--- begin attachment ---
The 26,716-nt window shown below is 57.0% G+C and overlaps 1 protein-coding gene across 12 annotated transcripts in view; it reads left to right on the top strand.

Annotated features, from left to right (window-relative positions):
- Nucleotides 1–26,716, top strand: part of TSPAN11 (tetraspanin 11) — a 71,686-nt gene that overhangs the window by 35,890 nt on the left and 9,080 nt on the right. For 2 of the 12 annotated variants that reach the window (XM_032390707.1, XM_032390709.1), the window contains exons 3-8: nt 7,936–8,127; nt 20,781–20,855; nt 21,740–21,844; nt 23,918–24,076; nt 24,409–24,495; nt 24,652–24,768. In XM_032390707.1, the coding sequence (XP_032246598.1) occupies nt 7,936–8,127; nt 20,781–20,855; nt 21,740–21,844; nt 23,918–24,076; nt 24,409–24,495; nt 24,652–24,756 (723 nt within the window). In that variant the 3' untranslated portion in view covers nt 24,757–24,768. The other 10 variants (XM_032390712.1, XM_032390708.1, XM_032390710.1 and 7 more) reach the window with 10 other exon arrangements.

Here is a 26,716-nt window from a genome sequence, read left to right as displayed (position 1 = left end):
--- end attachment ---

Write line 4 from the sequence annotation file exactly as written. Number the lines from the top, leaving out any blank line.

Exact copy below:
Here is a 26,716-nt window from a genome sequence, read left to right as displayed (position 1 = left end):